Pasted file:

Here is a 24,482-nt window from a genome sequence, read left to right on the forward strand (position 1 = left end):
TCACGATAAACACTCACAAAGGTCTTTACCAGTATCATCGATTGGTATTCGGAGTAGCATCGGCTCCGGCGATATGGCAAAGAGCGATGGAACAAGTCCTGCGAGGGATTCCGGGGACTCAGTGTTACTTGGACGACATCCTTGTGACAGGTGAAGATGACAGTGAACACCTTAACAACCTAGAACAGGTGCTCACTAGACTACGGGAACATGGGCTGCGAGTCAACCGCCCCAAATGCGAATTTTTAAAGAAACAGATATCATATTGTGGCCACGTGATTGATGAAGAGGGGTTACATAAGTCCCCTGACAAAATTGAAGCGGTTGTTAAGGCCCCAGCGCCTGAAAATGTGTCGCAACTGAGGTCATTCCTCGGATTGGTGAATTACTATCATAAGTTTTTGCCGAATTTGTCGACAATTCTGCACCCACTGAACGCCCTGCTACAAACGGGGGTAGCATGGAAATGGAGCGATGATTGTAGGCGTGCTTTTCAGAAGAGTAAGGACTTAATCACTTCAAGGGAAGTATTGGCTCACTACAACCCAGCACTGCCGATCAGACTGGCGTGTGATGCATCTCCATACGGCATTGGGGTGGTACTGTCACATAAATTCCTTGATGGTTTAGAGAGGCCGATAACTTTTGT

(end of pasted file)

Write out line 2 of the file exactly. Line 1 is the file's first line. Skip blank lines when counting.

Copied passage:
TCACGATAAACACTCACAAAGGTCTTTACCAGTATCATCGATTGGTATTCGGAGTAGCATCGGCTCCGGCGATATGGCAAAGAGCGATGGAACAAGTCCTGCGAGGGATTCCGGGGACTCAGTGTTACTTGGACGACATCCTTGTGACAGGTGAAGATGACAGTGAACACCTTAACAACCTAGAACAGGTGCTCACTAGACTACGGGAACATGGGCTGCGAGTCAACCGCCCCAAATGCGAATTTTTAAAGAAACAGATATCATATTGTGGCCACGTGATTGATGAAGAGGGGTTACATAAGTCCCCTGACAAAATTGAAGCGGTTGTTAAGGCCCCAGCGCCTGAAAATGTGTCGCAACTGAGGTCATTCCTCGGATTGGTGAATTACTATCATAAGTTTTTGCCGAATTTGTCGACAATTCTGCACCCACTGAACGCCCTGCTACAAACGGGGGTAGCATGGAAATGGAGCGATGATTGTAGGCGTGCTTTTCAGAAGAGTAAGGACTTAATCACTTCAAGGGAAGTATTGGCTCACTACAACCCAGCACTGCCGATCAGACTGGCGTGTGATGCATCTCCATACGGCATTGGGGTGGTACTGTCACATAAATTCCTTGATGGTTTAGAGAGGCCGATAACTTTTGT